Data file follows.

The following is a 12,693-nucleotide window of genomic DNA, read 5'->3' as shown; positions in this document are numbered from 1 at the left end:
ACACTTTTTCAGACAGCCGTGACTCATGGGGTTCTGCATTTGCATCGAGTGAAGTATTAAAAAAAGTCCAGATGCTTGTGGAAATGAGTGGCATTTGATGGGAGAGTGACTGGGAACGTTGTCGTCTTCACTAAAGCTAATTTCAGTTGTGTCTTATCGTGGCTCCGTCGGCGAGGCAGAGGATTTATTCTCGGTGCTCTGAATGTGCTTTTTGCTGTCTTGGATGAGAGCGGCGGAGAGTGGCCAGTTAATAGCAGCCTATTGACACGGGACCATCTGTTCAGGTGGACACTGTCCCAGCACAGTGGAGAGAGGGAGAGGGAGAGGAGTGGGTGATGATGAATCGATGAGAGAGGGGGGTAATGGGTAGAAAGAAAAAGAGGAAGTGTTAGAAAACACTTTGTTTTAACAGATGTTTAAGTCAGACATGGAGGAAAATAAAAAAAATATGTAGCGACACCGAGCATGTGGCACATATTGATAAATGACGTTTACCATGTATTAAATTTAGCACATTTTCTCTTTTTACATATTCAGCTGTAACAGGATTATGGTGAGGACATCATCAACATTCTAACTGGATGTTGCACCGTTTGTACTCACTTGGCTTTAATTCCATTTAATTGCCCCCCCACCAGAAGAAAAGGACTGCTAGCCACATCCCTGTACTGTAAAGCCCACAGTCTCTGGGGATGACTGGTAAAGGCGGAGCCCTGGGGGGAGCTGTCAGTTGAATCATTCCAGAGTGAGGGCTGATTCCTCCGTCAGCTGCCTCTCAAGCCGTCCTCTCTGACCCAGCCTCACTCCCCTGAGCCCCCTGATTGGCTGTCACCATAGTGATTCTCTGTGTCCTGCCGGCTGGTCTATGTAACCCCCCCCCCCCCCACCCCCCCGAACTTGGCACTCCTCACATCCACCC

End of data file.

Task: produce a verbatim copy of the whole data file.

The following is a 12,693-nucleotide window of genomic DNA, read 5'->3' as shown; positions in this document are numbered from 1 at the left end:
ACACTTTTTCAGACAGCCGTGACTCATGGGGTTCTGCATTTGCATCGAGTGAAGTATTAAAAAAAGTCCAGATGCTTGTGGAAATGAGTGGCATTTGATGGGAGAGTGACTGGGAACGTTGTCGTCTTCACTAAAGCTAATTTCAGTTGTGTCTTATCGTGGCTCCGTCGGCGAGGCAGAGGATTTATTCTCGGTGCTCTGAATGTGCTTTTTGCTGTCTTGGATGAGAGCGGCGGAGAGTGGCCAGTTAATAGCAGCCTATTGACACGGGACCATCTGTTCAGGTGGACACTGTCCCAGCACAGTGGAGAGAGGGAGAGGGAGAGGAGTGGGTGATGATGAATCGATGAGAGAGGGGGGTAATGGGTAGAAAGAAAAAGAGGAAGTGTTAGAAAACACTTTGTTTTAACAGATGTTTAAGTCAGACATGGAGGAAAATAAAAAAAATATGTAGCGACACCGAGCATGTGGCACATATTGATAAATGACGTTTACCATGTATTAAATTTAGCACATTTTCTCTTTTTACATATTCAGCTGTAACAGGATTATGGTGAGGACATCATCAACATTCTAACTGGATGTTGCACCGTTTGTACTCACTTGGCTTTAATTCCATTTAATTGCCCCCCCACCAGAAGAAAAGGACTGCTAGCCACATCCCTGTACTGTAAAGCCCACAGTCTCTGGGGATGACTGGTAAAGGCGGAGCCCTGGGGGGAGCTGTCAGTTGAATCATTCCAGAGTGAGGGCTGATTCCTCCGTCAGCTGCCTCTCAAGCCGTCCTCTCTGACCCAGCCTCACTCCCCTGAGCCCCCTGATTGGCTGTCACCATAGTGATTCTCTGTGTCCTGCCGGCTGGTCTATGTAACCCCCCCCCCCCCCACCCCCCCGAACTTGGCACTCCTCACATCCACCC